What's your name?

Are you 35 years old or older?

If you are under 35 and healthy, it’s OK to try to conceive for up to a year before seeing a doctor. Have fun trying!

If you are over 35 and have been trying to conceive for 6 months or more, it’s time to make an appointment with a Reproductive Endocrinologist.

Have you had unprotected intercourse for 6 or more months without conceiving?

There are many factors that may be effecting your fertility, ASRM guidelines indicate that if you are a woman under 35 and have been unsuccessfully trying to conceive for 1 year, it's time to seek help from a Reproductive Endocrinologist. And if you are a woman over 35 and have been trying unsuccessfully for 6 months, you should seek help from a Reproductive Endocrinologist.

Then keep trying!

Are you or have you ever been a smoker?

Smoking can significantly reduce one’s fertility and it’s worth every effort to work toward quitting. Seeing a Reproductive Endocrinologist may be your next best step.

Wow, it’s a GREAT thing that you are not a smoker, because smoking is NOT egg-friendly!

Or exposed to second hand smoke on a regular basis?


Even if you have never smoked a cigarette yourself, continued exposure to secondhand smoke can seriously impact both male and female fertility.

Are you more than 10% overweight?

Keep up the good work! A normal weight and a healthy diet are improving your fertility.

Did you know that excess weight could increase the risk for infertility, miscarriages, diabetes and heart disease? Please speak with your doctor about healthy weight loss strategies.

Do you have irregular periods or no periods?

Regular periods every 25-35 days usually indicate regular ovulation.

Irregular periods or no periods may mean that you are not ovulating. We recommend seeing a Reproductive Endocrinologist for a thorough evaluation and treatment plan.

Do you have a personal or family history of miscarriage, premature menopause, fibroids or endometriosis?

You are one of the lucky ones!

All of these conditions tend to run in families, so it is a good idea to have a check-up with a Reproductive Endocrinologist or someone who specializes in infertility.

Have you ever had a serious medical illness such as cancer?


Cancer and other serious medical illnesses can have a significant negative impact on both male and female fertility. Please speak with a Reproductive Endocrinologist about your risks and options.

Do you currently have cancer, and want further information on egg freezing?

ASCO (the American Society of Clinical Oncologists) recommends that all women of reproductive age with a cancer diagnosis be counseled on fertility preservation (freezing your eggs).  Egg freezing is safe, and if done at IRMS with our “10 Days to Egg Freezing” program does not have to delay cancer treatment. With today’s statistics on survival rates from cancer most cancer patients want to know they have protected their ability to have a family in the future.  To obtain full counseling about all the details of egg freezing prior to cancer treatment it is important that you speak with a reproductive endocrinologist who is familiar with this process.  At IRMS we have extensive experience in this area.  If you are not in the NJ/NY metro area, you can obtain referrals from resolve.org and the oncofertility consortium.  If you are not certain whether or not you want to freeze, it is important to obtain thorough and accurate information from an expert so you can feel comfortable and make an informed decision.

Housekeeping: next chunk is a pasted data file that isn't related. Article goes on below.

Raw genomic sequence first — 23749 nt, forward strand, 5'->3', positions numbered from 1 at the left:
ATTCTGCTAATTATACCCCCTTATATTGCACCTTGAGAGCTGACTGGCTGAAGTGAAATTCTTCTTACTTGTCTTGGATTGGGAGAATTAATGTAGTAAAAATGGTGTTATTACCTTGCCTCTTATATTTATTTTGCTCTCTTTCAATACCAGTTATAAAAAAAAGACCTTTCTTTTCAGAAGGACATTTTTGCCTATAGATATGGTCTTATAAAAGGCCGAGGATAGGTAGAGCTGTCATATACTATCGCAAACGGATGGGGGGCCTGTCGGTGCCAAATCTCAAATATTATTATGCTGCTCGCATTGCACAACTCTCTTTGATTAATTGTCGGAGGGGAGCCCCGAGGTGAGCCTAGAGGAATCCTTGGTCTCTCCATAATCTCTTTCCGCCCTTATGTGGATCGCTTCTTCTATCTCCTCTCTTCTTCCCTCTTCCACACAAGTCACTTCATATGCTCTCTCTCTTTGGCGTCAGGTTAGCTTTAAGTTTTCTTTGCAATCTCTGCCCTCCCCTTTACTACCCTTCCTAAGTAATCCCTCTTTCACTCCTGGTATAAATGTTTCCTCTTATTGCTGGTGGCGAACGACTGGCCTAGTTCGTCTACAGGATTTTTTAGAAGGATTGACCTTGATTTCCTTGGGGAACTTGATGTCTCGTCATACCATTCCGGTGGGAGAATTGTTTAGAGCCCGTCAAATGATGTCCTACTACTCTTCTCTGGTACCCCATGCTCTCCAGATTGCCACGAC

Are you interested in freezing your eggs because you are not ready to have a baby right now?

If Yes, we bet you have a lot of questions and we can help you with the answers to: 
How many eggs should you freeze?
How long do they keep?
Will this process use up a lot of my eggs and cause me to go through menopause earlier?
How much will this process cost?
What is exactly involved?
Is egg freezing painful?

Come and see us – IRMS is one of the leaders in elective egg freezing.  Give yourself the gift of time by knowing all your options.

Have you ever had pelvic or abdominal surgery?


Having had abdominal surgery can leave scarring in the pelvis or fallopian tubes, or in males, in the tubes that carry the sperm. Please consider seeing a Reproductive Endocrinologist to determine impact on fertility.

Have you ever had a pelvic infection or STD (sexually transmitted disease – e.g. Chlamydia, Gonorrhea, etc).


STD’s can cause scarring of the fallopian tubes or tubes that carry the sperm and can cause infertility. Luckily, this type of issue can often be successfully treated upon seeing a good Reproductive Endocrinologist.

If you have a female partner, do you want information about options for family building?

Single-sex couples have many options for family building including donor insemination and in vitro fertilization. A good Reproductive Endocrinologist can help you prepare for a healthy pregnancy and help you sort out the options that are best for you and your partner.

If you have a male partner, has he ever had pelvic or testicular surgery, cancer of any kind, serious medical illness, erectile or ejaculatory dysfunction?

The treatment of male factor infertility has very high success rates. Please speak to a Reproductive Endocrinologist to find out your options.

Wonderful News!

If you want to have a baby but have no partner, do you want to know more about your options?

Single women have many reasonable options today, including freezing your eggs for future use, or using donor sperm to conceive now.  A Reproductive Endocrinologist can help you make an informed decision.